"They require a higher level thinking, lot more critical thinking, creativity, it's going to be extremely challenging," explained Superintendent Ed Pratt-Dannals of the new standards.
But the big change begs the question -- how will Duval County get it's educators prepared for a new way of teaching?
"A lot is professional development," said Pratt-Dannals. "We already have plans in place. We have a very strong partnership with three national groups that have come together."
The district has already begun that process with teachers in the classroom. Up and coming educators will also need to be taught new techniques - beginning in college.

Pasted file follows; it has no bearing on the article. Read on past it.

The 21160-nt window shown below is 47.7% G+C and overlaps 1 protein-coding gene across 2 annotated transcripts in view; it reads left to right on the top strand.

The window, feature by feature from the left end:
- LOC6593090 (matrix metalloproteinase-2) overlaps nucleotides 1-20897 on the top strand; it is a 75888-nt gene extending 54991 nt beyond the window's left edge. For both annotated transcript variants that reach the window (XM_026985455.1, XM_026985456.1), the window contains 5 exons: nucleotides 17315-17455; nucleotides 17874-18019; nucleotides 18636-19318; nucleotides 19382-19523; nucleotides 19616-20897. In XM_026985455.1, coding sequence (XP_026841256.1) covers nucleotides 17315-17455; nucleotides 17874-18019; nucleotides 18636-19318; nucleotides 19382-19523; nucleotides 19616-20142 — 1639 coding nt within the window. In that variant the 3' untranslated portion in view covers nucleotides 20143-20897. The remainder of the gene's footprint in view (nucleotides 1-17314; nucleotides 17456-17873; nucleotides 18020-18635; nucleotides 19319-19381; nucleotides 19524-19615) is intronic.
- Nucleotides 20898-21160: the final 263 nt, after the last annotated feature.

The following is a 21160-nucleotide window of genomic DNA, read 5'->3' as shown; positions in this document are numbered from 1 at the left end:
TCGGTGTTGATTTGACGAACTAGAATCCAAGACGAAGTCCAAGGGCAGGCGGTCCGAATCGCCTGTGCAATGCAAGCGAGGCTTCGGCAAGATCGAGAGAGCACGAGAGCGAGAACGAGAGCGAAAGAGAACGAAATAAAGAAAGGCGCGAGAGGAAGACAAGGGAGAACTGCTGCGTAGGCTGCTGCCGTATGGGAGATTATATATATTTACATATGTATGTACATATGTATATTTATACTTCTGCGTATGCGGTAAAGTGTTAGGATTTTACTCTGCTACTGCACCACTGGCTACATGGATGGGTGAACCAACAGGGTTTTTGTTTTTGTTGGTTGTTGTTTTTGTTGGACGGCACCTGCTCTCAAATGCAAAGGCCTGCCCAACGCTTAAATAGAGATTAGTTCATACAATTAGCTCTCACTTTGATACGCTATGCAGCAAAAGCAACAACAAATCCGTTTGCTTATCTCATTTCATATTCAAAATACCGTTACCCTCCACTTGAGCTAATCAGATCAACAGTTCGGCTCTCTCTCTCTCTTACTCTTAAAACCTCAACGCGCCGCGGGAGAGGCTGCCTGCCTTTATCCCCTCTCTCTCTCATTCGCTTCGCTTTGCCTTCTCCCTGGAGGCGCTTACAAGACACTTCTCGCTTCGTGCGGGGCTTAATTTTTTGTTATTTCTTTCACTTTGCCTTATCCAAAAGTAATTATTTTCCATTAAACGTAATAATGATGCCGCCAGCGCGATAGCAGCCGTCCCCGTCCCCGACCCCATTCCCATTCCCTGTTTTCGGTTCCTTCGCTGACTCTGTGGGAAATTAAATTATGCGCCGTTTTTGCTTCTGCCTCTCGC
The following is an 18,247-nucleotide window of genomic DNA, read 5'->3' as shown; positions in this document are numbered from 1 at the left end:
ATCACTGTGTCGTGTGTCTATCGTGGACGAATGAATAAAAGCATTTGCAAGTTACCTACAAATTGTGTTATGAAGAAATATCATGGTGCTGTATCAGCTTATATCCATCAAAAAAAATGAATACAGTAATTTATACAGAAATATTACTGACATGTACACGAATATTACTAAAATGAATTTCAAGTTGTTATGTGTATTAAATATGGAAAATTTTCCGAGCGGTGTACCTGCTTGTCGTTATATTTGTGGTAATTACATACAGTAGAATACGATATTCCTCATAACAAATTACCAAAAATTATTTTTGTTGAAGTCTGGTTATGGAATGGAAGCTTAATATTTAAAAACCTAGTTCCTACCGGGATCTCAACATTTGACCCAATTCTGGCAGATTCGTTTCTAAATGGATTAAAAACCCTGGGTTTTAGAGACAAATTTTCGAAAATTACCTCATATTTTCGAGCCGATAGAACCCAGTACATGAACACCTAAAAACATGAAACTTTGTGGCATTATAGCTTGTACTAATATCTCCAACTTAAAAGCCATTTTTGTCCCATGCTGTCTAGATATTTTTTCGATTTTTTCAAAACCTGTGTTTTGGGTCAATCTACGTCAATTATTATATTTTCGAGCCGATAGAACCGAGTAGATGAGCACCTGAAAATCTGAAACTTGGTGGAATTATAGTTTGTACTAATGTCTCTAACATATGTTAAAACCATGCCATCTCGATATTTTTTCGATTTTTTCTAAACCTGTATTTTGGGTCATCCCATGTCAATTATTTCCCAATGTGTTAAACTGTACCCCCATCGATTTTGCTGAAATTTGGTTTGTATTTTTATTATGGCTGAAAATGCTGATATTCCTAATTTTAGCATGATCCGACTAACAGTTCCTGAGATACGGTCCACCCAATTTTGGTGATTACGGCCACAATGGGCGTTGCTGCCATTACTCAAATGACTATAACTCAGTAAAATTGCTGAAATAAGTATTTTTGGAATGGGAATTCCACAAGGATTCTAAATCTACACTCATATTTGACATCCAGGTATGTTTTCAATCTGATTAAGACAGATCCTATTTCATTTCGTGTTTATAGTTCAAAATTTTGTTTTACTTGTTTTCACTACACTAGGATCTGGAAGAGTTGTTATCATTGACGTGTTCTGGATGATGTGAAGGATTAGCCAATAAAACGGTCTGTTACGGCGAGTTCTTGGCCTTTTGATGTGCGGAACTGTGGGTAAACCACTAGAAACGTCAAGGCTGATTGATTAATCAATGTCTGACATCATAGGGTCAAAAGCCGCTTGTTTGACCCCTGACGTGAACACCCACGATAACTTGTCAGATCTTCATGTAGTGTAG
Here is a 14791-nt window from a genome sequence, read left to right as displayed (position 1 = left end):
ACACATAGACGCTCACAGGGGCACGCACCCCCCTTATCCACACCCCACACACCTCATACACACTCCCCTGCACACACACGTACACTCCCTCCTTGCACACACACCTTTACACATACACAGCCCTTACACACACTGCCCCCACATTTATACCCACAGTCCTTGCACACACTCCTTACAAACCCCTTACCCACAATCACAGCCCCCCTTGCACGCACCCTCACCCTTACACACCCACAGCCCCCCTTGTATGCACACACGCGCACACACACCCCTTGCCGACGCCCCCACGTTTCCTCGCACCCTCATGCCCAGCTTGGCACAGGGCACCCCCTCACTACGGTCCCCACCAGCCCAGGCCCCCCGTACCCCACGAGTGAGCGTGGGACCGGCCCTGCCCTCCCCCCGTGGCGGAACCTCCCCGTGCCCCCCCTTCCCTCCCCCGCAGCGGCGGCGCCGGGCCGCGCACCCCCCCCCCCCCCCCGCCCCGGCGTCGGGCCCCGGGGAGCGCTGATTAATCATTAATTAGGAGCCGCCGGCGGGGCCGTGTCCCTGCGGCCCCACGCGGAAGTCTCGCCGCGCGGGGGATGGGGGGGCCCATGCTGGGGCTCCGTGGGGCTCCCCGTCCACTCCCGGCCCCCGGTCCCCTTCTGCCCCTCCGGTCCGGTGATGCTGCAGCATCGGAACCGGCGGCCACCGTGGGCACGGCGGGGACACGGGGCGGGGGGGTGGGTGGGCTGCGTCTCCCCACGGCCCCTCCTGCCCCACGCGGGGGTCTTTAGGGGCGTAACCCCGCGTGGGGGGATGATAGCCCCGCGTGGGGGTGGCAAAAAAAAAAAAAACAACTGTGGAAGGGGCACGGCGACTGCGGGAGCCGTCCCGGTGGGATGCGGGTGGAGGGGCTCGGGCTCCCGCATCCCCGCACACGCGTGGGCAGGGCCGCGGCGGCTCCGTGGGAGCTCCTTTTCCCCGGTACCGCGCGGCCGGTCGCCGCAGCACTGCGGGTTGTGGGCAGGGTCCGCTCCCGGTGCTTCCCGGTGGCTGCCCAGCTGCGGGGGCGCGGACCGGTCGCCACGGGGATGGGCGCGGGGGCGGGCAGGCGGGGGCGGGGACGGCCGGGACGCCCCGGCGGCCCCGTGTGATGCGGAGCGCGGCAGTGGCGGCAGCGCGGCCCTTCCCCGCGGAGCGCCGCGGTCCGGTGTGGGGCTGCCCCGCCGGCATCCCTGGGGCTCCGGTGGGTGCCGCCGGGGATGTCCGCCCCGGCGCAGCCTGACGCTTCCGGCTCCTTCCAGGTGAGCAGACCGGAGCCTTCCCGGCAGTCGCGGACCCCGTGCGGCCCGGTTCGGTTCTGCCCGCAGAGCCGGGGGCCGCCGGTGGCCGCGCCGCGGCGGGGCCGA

"It's not something that you do in a week or two. It's going to be a multi-year process," he said.
Third grade teacher Jaime Johnson says she's ready to tackle new challenges, even though that means being flexible and possibly throwing her old ways out the window.
"Not reinventing the wheel, just doing what's best and meeting the students wherever they are," she said.
She says she's looking forward to the professional development being provided by the district. She also knows talking with other teachers to find out what works will help them all reach that next level.